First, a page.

Monday, March 9, 2009

Notes on Eyes Wide Shut

I re-watched Stanley Kubrick's Eyes Wide Shut over the weekend and I want to get a few notes down about the film. Hence, if you have not already seen Eyes Wide Shut and wish to, I recommend the film and issue a spoiler alert for everything appearing below this paragraph.

I don't pretend the following represents anything more than 'food for thought,' and as we know, food ranges from the highest of haute cuisine down to corn dogs sold at the county fair by a guy named Randy:

  • I don't despise Tom Cruise as much as many people do, and I don't despise Nicole Kidman at all, but I have to think this would have been a better film with better actors in the roles they played. Tom Cruise could have made a fine Nick Nightingale; and Nicole Kidman could have played any one of the strawberry blonde women appearing throughout the film; but as the leads, Bill and Alice, the reach exceeded the grasp. For example, the early scene in which the married couple, having returned from the party, spar over how men and women think about sex, marriage, fidelity, and so on -- the one in which Kidman's character reveals, or perhaps invents, an almost-dalliance with a navy officer, which in turn propels so much of the psychological exploration to follow, had all the trappings of One of Cinema's Greatest Scenes. And yet in the hands of Cruise and Kidman, it was cartoonish and unconvincing.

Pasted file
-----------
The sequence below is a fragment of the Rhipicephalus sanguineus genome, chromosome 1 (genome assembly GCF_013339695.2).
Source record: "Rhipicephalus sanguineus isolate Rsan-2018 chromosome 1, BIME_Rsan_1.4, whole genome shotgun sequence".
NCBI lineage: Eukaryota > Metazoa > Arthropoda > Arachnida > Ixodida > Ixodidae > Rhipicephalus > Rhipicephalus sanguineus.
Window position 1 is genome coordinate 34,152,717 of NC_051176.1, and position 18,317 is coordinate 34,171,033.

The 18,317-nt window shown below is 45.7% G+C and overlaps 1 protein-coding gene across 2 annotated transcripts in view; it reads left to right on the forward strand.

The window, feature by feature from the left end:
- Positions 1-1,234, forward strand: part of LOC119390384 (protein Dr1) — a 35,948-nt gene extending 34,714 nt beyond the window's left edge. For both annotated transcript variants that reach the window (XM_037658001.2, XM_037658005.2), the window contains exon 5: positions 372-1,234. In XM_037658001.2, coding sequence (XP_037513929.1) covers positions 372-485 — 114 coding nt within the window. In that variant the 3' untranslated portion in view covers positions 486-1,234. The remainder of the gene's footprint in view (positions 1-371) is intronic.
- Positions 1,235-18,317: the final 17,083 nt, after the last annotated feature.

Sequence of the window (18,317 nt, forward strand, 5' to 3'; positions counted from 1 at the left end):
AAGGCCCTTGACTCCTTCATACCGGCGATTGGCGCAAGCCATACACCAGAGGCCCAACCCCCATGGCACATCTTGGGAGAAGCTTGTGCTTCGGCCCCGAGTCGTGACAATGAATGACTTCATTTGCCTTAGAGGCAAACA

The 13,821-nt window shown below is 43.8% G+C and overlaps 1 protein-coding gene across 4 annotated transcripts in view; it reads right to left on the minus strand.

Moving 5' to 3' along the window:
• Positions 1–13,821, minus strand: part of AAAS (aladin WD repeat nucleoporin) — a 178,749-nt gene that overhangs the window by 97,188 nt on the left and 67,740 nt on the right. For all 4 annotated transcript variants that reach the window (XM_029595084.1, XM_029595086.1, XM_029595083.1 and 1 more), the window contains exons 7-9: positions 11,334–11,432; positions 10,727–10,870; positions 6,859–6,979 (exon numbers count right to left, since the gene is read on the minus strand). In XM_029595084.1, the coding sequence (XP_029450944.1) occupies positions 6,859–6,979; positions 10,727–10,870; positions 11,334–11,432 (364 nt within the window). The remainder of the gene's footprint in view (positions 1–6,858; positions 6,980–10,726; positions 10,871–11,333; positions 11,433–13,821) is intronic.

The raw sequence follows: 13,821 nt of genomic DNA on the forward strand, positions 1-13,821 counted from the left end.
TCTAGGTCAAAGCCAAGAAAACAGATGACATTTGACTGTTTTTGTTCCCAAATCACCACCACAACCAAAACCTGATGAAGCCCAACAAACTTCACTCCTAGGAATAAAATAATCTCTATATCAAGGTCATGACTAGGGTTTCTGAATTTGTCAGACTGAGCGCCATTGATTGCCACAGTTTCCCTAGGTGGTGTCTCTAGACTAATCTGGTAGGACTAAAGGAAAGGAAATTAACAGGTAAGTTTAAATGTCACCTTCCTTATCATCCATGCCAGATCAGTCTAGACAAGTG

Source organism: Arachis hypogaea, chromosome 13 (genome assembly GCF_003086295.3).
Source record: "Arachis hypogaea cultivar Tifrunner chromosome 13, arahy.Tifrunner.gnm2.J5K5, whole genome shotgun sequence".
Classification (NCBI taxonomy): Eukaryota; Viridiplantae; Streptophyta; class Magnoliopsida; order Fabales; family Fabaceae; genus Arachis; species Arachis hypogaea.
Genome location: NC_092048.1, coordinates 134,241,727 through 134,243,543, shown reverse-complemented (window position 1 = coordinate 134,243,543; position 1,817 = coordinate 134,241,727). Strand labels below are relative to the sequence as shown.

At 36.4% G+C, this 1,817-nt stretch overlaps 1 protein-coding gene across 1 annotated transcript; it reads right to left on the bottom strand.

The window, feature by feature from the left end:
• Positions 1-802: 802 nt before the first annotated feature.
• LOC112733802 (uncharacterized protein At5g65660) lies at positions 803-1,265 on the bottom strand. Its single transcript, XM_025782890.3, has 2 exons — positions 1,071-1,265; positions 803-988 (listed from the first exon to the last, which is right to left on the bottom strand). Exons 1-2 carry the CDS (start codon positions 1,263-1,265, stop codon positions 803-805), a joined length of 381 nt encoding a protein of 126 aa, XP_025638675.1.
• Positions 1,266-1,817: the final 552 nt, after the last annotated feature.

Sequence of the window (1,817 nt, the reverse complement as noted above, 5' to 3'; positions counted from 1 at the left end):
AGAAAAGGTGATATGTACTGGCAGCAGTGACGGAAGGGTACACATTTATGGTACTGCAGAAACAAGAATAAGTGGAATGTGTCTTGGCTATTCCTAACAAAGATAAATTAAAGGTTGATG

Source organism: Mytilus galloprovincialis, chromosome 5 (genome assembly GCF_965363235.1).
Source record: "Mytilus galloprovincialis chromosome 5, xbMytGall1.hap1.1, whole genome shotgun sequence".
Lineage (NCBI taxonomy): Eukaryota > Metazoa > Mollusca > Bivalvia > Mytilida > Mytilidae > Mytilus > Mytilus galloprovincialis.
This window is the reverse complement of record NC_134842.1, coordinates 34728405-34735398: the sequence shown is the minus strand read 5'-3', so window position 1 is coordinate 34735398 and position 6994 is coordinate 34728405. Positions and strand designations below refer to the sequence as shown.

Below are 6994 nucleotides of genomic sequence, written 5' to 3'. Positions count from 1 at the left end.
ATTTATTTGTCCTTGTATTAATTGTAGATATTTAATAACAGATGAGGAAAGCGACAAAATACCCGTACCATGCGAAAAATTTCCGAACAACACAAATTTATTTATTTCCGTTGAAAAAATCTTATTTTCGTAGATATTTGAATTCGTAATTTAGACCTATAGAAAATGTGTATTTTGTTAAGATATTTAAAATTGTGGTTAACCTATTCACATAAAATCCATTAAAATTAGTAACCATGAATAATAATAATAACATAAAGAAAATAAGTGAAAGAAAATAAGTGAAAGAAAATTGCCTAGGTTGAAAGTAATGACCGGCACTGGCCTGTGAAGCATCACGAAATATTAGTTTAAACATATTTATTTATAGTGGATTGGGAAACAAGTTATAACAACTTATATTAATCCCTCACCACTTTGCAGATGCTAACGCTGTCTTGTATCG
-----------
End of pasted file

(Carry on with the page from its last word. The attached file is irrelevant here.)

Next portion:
• Nearly all the women in the film looked alike -- tall, slender, strawberry blonde, each could have been a stunt double for Nicole Kidman (not that this is a bad thing). No doubt this was intentional, and it contributes to the dreamlike nature of the overall presentation. I am not sure what it amounts to, but it's interesting.
  • A possible reading: the entire film, start to finish, is a dream of Bill. The source for the film, Arthur Schnitzler's novella Traumnovelle, or Dream Story, endows this reading with a hint of the blindingly obvious, but the interesting question is locating the border between dream and reality. Another possible reading: Bill's trip to the mansion was a dream sequence. Another possible reading: everything in the film between the first party and the closing scene at the toy store was a dream.
  • Another possible reading: the film consists of scene after scene depicting close-but-no-cigar (so to speak) sexual opportunities for Bill. Someone should count how many times he almost has sex, or could have had sex. And yet he did not. This reading is not incompatible with the scenes-as-dreams readings, of course.
  • There is at least one significant missed sexual opportunity for Bill's wife, Alice. How this relates to Bill's missed opportunities is, perhaps, a promising inquiry.
  • Of all Tom Cruise films, this one might have the briefest sequence of Tom Cruise running.

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